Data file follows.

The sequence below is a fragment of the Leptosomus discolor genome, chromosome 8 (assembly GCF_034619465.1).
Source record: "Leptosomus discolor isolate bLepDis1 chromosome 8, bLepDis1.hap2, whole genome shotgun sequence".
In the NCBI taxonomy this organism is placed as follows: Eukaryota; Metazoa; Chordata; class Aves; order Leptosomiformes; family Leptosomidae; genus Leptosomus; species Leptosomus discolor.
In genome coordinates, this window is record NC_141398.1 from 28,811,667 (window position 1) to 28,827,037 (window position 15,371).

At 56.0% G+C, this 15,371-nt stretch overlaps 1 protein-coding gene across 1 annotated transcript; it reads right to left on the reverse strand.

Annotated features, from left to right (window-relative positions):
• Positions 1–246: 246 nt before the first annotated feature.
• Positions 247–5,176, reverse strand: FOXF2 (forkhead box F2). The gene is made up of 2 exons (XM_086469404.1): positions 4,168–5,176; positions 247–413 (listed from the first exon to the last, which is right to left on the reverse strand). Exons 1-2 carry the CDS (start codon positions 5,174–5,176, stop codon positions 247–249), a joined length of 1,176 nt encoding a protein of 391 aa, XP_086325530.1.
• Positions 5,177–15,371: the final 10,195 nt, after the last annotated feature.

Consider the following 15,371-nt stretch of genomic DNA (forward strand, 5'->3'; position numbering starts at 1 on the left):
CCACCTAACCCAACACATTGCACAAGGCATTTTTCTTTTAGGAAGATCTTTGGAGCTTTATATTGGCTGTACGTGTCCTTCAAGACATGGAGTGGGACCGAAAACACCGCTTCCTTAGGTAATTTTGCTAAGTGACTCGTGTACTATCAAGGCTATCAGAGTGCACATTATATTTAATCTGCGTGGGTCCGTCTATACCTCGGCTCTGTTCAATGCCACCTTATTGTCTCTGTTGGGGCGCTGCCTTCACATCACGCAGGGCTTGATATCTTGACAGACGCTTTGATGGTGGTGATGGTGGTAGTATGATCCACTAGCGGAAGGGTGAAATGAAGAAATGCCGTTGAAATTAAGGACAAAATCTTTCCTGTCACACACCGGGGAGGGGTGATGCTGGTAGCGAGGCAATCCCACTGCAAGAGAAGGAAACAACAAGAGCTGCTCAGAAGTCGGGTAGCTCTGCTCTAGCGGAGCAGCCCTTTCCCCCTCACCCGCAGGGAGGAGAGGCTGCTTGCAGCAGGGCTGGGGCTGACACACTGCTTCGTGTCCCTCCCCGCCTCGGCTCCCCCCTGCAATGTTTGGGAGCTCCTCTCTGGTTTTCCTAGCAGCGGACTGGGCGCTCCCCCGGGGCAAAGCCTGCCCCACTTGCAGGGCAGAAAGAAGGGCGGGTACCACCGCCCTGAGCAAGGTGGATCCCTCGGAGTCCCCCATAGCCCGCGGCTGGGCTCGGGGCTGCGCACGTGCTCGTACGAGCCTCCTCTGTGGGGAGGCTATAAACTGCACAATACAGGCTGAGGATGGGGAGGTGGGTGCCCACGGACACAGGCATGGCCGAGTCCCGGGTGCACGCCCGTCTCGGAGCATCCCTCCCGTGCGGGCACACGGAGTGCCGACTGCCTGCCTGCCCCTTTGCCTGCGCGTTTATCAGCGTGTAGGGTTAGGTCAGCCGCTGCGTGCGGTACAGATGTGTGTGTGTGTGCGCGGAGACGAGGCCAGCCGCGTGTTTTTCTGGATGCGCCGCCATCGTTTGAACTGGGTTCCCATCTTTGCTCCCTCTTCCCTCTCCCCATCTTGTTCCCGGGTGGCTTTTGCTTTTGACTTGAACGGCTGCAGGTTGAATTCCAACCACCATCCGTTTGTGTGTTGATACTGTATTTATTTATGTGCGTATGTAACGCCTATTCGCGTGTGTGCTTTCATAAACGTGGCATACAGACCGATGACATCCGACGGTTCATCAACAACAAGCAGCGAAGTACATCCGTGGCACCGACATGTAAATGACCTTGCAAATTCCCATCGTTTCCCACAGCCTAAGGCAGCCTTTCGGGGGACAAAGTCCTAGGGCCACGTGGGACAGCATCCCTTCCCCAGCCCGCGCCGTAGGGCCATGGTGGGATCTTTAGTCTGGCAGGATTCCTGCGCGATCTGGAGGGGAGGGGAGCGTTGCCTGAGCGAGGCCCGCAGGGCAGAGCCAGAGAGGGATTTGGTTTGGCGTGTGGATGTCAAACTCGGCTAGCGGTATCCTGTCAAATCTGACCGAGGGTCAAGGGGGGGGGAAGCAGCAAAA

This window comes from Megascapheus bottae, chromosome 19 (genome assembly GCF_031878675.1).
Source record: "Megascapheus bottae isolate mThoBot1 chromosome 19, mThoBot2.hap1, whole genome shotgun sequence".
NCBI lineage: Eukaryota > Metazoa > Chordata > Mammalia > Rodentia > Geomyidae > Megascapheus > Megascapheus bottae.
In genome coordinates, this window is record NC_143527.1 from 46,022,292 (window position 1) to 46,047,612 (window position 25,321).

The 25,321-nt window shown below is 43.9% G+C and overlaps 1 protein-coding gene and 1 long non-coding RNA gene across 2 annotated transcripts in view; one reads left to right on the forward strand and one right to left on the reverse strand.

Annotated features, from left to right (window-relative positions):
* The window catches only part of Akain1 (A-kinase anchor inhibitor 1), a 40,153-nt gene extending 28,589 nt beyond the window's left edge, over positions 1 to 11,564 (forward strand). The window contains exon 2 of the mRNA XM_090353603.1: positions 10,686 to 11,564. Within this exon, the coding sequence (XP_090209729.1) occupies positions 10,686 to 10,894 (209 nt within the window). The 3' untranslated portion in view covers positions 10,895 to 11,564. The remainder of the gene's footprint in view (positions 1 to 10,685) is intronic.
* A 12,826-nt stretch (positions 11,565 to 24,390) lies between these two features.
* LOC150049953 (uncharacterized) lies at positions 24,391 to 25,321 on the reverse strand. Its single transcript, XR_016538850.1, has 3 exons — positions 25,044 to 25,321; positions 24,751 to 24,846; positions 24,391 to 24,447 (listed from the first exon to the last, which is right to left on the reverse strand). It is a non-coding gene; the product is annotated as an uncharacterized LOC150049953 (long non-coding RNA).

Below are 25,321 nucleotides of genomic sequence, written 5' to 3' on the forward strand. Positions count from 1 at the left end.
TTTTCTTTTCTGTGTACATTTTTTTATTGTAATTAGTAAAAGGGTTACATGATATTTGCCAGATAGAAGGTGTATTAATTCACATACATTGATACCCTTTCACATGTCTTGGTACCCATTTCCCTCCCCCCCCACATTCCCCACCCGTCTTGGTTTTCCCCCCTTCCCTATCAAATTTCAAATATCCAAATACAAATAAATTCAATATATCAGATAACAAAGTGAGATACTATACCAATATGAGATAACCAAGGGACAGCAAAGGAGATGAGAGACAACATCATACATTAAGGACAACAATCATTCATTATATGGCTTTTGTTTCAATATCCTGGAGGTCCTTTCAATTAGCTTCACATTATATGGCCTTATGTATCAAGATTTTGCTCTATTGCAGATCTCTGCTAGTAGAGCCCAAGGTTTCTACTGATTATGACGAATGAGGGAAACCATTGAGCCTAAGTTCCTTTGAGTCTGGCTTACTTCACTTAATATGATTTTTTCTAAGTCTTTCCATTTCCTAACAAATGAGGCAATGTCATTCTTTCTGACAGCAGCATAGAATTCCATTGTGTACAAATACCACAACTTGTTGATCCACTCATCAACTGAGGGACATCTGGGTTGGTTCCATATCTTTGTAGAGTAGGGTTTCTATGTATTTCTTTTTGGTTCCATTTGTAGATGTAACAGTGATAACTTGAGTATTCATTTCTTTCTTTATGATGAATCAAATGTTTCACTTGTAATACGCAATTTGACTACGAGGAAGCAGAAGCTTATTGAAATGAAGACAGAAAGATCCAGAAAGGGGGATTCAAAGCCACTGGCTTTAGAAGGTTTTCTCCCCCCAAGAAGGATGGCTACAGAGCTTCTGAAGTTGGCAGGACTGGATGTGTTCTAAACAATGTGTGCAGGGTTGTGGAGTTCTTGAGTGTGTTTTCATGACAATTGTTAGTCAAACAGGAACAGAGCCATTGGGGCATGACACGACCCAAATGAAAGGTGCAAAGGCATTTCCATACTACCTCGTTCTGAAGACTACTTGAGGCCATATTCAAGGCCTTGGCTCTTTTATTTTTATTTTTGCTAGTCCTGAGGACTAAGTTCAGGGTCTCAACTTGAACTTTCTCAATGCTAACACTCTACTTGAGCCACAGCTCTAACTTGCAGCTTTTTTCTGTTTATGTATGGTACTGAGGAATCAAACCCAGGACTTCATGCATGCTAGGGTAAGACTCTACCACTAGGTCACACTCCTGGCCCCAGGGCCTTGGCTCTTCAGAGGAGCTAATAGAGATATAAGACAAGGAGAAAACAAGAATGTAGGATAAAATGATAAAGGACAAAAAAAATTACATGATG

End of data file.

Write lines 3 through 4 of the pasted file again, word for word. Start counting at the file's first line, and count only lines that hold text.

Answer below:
In the NCBI taxonomy this organism is placed as follows: Eukaryota; Metazoa; Chordata; class Aves; order Leptosomiformes; family Leptosomidae; genus Leptosomus; species Leptosomus discolor.
In genome coordinates, this window is record NC_141398.1 from 28,811,667 (window position 1) to 28,827,037 (window position 15,371).